Learn the 10 rules I use to find cheap stocks.
Whether you're an experienced stock market investor or you're looking to buy stocks for the very first time, this course will show you a hassle-free way to find deep value investments.
The Marwood Value model is an original quantitative investing strategy that I developed and personally use to select cheap stocks.
If you don't take this course today, you might never realise the potential to be gained from compounding your wealth in the stock market.
Just recently, the Marwood Value system has produced some outstanding trades on stocks trading on US exchanges.
For example, the model recently picked out Shanda Games Limited (GAME). GAME is a Chinese technology company that traded on the Nasdaq. I wrote about the company in a Seeking Alpha article and said how the company had been selected by the model for outperformance.
Then, on the 3rd April, it was announced the company would be taken over in a $1.9 billion deal. Shares immediately jumped to $6.80, giving a 19% gain in less than a month.
There have been many other examples too. This is a model that finds cheap stocks trading below their intrinsic value. Stocks that often experience a rapid turnaround of fortune or get taken over by larger companies.
Introduction To Quantitative Value Investing
This Marwood Value Model is based around 10 key rules for buying and just one rule for selling.
Of course, the rules are not simply plucked out of thin air. They are grounded in the principles of successful value investing and historical performance. They take their cues from academic research and align with the viewpoints of successful value investors such as Warren Buffett, Benjamin Graham, Peter Lynch and others.
The nature of this strategy makes it both highly flexible and easy to use. Entries and exits are made every two weeks, which means this is another stock market strategy that requires very little maintenance.
It is the perfect strategy to combine with another system, such as a trend following system, a short-term trading system, or a growth investing system.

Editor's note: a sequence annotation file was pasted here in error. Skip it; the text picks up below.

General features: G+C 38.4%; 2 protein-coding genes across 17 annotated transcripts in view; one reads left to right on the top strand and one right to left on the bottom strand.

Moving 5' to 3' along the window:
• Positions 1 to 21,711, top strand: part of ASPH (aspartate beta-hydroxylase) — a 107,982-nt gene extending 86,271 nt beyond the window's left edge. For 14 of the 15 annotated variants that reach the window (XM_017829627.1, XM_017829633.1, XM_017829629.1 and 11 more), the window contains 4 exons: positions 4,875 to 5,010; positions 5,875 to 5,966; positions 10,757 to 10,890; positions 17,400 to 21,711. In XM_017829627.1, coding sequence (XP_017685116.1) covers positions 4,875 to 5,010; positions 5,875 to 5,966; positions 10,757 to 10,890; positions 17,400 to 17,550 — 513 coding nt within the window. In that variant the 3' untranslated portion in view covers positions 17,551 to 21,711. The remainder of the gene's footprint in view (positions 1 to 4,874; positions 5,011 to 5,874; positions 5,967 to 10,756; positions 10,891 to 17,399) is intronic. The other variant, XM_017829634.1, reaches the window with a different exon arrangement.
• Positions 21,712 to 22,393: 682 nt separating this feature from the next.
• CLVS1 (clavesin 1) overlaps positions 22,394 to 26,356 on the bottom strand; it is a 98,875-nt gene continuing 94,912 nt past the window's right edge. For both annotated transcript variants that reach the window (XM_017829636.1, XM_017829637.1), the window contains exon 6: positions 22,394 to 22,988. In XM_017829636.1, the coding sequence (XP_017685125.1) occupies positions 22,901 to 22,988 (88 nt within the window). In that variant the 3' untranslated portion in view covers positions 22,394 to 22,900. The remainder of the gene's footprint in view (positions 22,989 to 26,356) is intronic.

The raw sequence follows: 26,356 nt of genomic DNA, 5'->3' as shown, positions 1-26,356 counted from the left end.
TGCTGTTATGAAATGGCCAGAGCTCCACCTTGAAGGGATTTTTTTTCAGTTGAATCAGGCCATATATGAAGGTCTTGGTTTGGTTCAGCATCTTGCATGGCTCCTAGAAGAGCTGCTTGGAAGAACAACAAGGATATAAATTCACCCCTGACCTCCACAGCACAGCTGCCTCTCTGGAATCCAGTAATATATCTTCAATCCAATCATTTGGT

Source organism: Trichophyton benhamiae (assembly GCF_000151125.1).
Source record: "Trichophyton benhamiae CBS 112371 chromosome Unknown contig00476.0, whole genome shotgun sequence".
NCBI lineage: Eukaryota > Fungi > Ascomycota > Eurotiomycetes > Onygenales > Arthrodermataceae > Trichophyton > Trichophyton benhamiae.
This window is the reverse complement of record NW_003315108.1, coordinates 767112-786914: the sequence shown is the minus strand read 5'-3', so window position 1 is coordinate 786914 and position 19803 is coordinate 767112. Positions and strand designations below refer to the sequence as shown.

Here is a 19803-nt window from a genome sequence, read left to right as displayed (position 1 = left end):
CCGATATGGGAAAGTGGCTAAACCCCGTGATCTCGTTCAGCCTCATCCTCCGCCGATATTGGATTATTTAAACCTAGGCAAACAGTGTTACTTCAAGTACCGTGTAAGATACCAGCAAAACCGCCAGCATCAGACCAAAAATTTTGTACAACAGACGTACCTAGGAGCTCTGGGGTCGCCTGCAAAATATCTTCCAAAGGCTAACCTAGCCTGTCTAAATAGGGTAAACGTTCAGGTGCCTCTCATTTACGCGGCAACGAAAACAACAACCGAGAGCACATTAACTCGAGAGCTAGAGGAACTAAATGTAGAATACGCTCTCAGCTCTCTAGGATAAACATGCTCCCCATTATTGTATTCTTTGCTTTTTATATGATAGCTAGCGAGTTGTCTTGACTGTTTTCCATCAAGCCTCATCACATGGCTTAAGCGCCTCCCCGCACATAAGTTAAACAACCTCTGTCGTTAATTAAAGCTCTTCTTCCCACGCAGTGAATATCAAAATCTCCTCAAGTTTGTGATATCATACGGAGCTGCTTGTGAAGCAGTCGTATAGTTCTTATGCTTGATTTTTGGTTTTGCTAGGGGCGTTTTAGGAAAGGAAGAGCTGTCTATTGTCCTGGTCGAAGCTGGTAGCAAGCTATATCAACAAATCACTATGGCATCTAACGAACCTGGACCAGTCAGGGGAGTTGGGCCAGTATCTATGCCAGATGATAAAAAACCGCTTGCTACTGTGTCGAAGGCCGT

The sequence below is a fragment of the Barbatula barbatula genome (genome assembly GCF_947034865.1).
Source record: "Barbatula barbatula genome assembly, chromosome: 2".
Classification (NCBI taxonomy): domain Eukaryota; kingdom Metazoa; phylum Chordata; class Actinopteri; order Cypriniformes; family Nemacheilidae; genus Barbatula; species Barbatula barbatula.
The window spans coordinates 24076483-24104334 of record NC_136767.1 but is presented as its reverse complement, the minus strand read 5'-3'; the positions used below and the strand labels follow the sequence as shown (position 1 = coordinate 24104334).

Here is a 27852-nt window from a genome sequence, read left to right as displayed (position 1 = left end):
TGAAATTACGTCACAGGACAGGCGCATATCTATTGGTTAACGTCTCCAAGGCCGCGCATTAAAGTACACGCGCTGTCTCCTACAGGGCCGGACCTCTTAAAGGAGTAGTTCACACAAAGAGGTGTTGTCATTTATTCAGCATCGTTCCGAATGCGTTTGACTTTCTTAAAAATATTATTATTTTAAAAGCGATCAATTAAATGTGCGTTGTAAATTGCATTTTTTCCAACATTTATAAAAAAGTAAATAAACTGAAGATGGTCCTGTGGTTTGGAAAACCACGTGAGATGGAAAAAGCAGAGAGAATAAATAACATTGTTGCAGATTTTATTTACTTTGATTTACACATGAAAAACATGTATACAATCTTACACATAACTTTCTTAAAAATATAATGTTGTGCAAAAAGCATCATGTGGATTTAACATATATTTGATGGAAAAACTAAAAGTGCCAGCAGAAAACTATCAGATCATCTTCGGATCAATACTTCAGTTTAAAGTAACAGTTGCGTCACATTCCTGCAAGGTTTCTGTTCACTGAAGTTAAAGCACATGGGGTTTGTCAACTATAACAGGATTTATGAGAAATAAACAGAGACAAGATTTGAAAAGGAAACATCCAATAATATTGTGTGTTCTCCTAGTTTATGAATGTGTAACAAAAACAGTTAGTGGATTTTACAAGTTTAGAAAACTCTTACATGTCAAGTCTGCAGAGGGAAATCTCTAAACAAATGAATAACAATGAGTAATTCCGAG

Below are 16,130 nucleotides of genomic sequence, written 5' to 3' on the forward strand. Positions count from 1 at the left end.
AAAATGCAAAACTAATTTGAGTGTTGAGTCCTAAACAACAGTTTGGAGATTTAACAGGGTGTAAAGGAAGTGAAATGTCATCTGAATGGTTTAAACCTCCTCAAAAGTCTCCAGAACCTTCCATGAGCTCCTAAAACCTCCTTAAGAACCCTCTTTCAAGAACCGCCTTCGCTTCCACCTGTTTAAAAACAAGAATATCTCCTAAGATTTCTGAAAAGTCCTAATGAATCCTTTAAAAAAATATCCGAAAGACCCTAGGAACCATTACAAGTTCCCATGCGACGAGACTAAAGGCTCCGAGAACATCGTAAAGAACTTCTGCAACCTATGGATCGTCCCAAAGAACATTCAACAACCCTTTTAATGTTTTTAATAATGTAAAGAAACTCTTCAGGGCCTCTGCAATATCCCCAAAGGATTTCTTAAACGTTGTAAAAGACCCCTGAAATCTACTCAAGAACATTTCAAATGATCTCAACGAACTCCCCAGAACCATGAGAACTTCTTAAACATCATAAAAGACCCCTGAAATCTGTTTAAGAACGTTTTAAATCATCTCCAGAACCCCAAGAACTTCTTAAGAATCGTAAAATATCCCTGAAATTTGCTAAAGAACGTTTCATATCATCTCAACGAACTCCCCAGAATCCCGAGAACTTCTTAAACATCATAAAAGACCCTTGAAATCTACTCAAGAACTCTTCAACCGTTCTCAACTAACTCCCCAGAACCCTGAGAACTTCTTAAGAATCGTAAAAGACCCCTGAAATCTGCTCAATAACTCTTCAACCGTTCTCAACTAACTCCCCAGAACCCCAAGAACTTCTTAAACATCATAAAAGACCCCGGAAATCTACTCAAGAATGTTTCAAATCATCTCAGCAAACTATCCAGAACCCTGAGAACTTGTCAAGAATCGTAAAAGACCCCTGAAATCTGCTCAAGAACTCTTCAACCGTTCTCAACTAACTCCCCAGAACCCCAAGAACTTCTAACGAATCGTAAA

By using more than one system together, it is possible to reduce drawdown and risk – so long as those systems are significantly different from one another.
Impressive Historical Performance
Using the latest analytical software, I take the 10 value investing rules and I apply them to historical stock market data. The results are recorded live and show an impressive 19 percentage point outperformance against the benchmark S&P 500.
Over the last 15 years, this strategy was shown to produce annual returns of 21.50% with a maximum drawdown of just 30% and a Sharpe ratio of 0.90. Meanwhile, the S&P 500 has only been able to return 2.28% annually in that time.
How the strategy came about
The actual story about how the Marwood Value Model came about is not a random one. In fact, rules for the strategy came about after I realised that many of my best performing stock picks all shared the same inherent characteristics.
Characteristics such as strong cash generation, low price-to-book values and consistent earnings growth. To my delight, when I put these simple rules into the Portfolio simulator to test, they worked amazingly well. First time!
I then spent some time tweaking and fine-tuning the rules, particularly the exit, and I found that the most success came from keeping everything simple and straightforward.
What you will need